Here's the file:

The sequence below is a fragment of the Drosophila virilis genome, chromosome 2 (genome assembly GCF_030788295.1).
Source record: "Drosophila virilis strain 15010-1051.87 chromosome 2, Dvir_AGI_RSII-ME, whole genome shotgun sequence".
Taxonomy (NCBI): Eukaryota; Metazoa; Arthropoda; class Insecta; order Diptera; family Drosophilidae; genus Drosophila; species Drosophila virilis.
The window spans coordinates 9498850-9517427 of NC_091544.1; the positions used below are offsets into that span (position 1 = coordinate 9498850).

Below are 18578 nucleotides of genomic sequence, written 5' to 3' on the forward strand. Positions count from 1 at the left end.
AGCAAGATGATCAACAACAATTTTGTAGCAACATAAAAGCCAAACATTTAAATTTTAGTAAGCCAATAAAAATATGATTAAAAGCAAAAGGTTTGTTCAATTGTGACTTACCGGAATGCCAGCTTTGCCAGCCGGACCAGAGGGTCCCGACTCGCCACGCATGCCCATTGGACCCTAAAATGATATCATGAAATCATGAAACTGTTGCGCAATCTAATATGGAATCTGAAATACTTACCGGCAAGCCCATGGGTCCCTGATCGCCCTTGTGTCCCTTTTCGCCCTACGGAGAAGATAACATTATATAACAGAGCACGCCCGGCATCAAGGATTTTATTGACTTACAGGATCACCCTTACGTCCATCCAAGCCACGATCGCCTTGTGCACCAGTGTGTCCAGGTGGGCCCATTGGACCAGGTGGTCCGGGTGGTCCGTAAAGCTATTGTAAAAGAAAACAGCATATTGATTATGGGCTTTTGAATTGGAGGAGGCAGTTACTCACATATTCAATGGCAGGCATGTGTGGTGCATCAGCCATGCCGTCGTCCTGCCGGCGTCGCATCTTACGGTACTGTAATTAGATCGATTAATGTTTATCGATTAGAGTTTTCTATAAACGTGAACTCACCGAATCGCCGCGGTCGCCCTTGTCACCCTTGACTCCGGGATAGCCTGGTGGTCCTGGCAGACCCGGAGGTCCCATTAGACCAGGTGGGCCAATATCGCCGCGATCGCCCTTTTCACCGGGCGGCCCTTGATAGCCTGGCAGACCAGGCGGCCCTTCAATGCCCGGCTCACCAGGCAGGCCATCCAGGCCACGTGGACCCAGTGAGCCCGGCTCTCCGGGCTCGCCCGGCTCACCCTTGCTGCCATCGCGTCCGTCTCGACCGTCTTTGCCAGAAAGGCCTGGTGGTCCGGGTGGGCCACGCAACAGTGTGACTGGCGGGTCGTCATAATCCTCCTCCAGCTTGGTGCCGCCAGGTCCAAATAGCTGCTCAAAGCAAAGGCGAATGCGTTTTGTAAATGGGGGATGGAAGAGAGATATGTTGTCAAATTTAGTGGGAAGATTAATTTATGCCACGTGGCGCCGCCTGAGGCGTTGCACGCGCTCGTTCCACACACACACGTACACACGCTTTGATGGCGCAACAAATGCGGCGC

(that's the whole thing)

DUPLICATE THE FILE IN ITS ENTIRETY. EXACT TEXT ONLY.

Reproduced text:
The sequence below is a fragment of the Drosophila virilis genome, chromosome 2 (genome assembly GCF_030788295.1).
Source record: "Drosophila virilis strain 15010-1051.87 chromosome 2, Dvir_AGI_RSII-ME, whole genome shotgun sequence".
Taxonomy (NCBI): Eukaryota; Metazoa; Arthropoda; class Insecta; order Diptera; family Drosophilidae; genus Drosophila; species Drosophila virilis.
The window spans coordinates 9498850-9517427 of NC_091544.1; the positions used below are offsets into that span (position 1 = coordinate 9498850).

Below are 18578 nucleotides of genomic sequence, written 5' to 3' on the forward strand. Positions count from 1 at the left end.
AGCAAGATGATCAACAACAATTTTGTAGCAACATAAAAGCCAAACATTTAAATTTTAGTAAGCCAATAAAAATATGATTAAAAGCAAAAGGTTTGTTCAATTGTGACTTACCGGAATGCCAGCTTTGCCAGCCGGACCAGAGGGTCCCGACTCGCCACGCATGCCCATTGGACCCTAAAATGATATCATGAAATCATGAAACTGTTGCGCAATCTAATATGGAATCTGAAATACTTACCGGCAAGCCCATGGGTCCCTGATCGCCCTTGTGTCCCTTTTCGCCCTACGGAGAAGATAACATTATATAACAGAGCACGCCCGGCATCAAGGATTTTATTGACTTACAGGATCACCCTTACGTCCATCCAAGCCACGATCGCCTTGTGCACCAGTGTGTCCAGGTGGGCCCATTGGACCAGGTGGTCCGGGTGGTCCGTAAAGCTATTGTAAAAGAAAACAGCATATTGATTATGGGCTTTTGAATTGGAGGAGGCAGTTACTCACATATTCAATGGCAGGCATGTGTGGTGCATCAGCCATGCCGTCGTCCTGCCGGCGTCGCATCTTACGGTACTGTAATTAGATCGATTAATGTTTATCGATTAGAGTTTTCTATAAACGTGAACTCACCGAATCGCCGCGGTCGCCCTTGTCACCCTTGACTCCGGGATAGCCTGGTGGTCCTGGCAGACCCGGAGGTCCCATTAGACCAGGTGGGCCAATATCGCCGCGATCGCCCTTTTCACCGGGCGGCCCTTGATAGCCTGGCAGACCAGGCGGCCCTTCAATGCCCGGCTCACCAGGCAGGCCATCCAGGCCACGTGGACCCAGTGAGCCCGGCTCTCCGGGCTCGCCCGGCTCACCCTTGCTGCCATCGCGTCCGTCTCGACCGTCTTTGCCAGAAAGGCCTGGTGGTCCGGGTGGGCCACGCAACAGTGTGACTGGCGGGTCGTCATAATCCTCCTCCAGCTTGGTGCCGCCAGGTCCAAATAGCTGCTCAAAGCAAAGGCGAATGCGTTTTGTAAATGGGGGATGGAAGAGAGATATGTTGTCAAATTTAGTGGGAAGATTAATTTATGCCACGTGGCGCCGCCTGAGGCGTTGCACGCGCTCGTTCCACACACACACGTACACACGCTTTGATGGCGCAACAAATGCGGCGC